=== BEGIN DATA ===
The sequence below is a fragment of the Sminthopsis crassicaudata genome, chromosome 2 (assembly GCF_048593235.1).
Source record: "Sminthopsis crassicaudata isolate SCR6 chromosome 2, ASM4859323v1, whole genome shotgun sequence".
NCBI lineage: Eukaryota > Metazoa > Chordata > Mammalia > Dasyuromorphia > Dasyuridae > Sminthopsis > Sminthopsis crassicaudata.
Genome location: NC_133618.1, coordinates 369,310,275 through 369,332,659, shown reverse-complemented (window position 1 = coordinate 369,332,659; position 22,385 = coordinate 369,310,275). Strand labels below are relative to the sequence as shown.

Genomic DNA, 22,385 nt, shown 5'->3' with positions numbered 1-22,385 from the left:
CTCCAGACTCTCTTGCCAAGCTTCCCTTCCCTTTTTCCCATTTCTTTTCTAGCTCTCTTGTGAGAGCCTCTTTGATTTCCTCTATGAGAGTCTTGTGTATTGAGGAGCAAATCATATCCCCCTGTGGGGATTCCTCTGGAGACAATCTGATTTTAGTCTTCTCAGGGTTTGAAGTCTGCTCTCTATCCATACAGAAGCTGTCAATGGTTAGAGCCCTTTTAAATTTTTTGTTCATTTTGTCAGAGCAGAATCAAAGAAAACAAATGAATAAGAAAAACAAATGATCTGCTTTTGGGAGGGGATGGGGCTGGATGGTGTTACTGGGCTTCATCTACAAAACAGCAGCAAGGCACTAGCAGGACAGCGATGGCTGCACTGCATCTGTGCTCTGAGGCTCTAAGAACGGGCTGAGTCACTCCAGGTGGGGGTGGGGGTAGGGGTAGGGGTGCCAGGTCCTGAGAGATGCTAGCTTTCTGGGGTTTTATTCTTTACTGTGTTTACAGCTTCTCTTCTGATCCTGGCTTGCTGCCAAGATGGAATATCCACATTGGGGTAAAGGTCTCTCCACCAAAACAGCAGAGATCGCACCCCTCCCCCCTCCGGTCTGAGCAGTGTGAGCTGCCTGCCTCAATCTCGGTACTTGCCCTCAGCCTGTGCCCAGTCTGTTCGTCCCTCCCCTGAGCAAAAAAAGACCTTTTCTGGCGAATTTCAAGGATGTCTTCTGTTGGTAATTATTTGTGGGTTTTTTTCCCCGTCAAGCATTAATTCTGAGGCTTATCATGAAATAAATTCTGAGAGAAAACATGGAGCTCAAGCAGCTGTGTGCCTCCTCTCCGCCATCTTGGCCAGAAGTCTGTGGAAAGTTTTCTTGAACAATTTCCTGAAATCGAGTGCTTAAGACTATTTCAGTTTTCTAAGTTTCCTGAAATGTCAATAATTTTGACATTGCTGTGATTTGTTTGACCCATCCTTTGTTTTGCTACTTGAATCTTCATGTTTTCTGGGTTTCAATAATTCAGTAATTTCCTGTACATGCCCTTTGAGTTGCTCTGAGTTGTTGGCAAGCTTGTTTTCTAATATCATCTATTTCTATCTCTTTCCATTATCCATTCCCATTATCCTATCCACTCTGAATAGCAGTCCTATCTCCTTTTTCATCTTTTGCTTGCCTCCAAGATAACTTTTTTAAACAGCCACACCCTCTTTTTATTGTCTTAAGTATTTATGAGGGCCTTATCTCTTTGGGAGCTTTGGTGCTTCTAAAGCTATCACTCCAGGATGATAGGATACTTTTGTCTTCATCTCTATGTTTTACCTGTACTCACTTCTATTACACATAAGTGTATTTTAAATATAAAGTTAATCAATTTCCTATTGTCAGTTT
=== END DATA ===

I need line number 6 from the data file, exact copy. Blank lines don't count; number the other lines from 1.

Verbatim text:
CTCCAGACTCTCTTGCCAAGCTTCCCTTCCCTTTTTCCCATTTCTTTTCTAGCTCTCTTGTGAGAGCCTCTTTGATTTCCTCTATGAGAGTCTTGTGTATTGAGGAGCAAATCATATCCCCCTGTGGGGATTCCTCTGGAGACAATCTGATTTTAGTCTTCTCAGGGTTTGAAGTCTGCTCTCTATCCATACAGAAGCTGTCAATGGTTAGAGCCCTTTTAAATTTTTTGTTCATTTTGTCAGAGCAGAATCAAAGAAAACAAATGAATAAGAAAAACAAATGATCTGCTTTTGGGAGGGGATGGGGCTGGATGGTGTTACTGGGCTTCATCTACAAAACAGCAGCAAGGCACTAGCAGGACAGCGATGGCTGCACTGCATCTGTGCTCTGAGGCTCTAAGAACGGGCTGAGTCACTCCAGGTGGGGGTGGGGGTAGGGGTAGGGGTGCCAGGTCCTGAGAGATGCTAGCTTTCTGGGGTTTTATTCTTTACTGTGTTTACAGCTTCTCTTCTGATCCTGGCTTGCTGCCAAGATGGAATATCCACATTGGGGTAAAGGTCTCTCCACCAAAACAGCAGAGATCGCACCCCTCCCCCCTCCGGTCTGAGCAGTGTGAGCTGCCTGCCTCAATCTCGGTACTTGCCCTCAGCCTGTGCCCAGTCTGTTCGTCCCTCCCCTGAGCAAAAAAAGACCTTTTCTGGCGAATTTCAAGGATGTCTTCTGTTGGTAATTATTTGTGGGTTTTTTTCCCCGTCAAGCATTAATTCTGAGGCTTATCATGAAATAAATTCTGAGAGAAAACATGGAGCTCAAGCAGCTGTGTGCCTCCTCTCCGCCATCTTGGCCAGAAGTCTGTGGAAAGTTTTCTTGAACAATTTCCTGAAATCGAGTGCTTAAGACTATTTCAGTTTTCTAAGTTTCCTGAAATGTCAATAATTTTGACATTGCTGTGATTTGTTTGACCCATCCTTTGTTTTGCTACTTGAATCTTCATGTTTTCTGGGTTTCAATAATTCAGTAATTTCCTGTACATGCCCTTTGAGTTGCTCTGAGTTGTTGGCAAGCTTGTTTTCTAATATCATCTATTTCTATCTCTTTCCATTATCCATTCCCATTATCCTATCCACTCTGAATAGCAGTCCTATCTCCTTTTTCATCTTTTGCTTGCCTCCAAGATAACTTTTTTAAACAGCCACACCCTCTTTTTATTGTCTTAAGTATTTATGAGGGCCTTATCTCTTTGGGAGCTTTGGTGCTTCTAAAGCTATCACTCCAGGATGATAGGATACTTTTGTCTTCATCTCTATGTTTTACCTGTACTCACTTCTATTACACATAAGTGTATTTTAAATATAAAGTTAATCAATTTCCTATTGTCAGTTT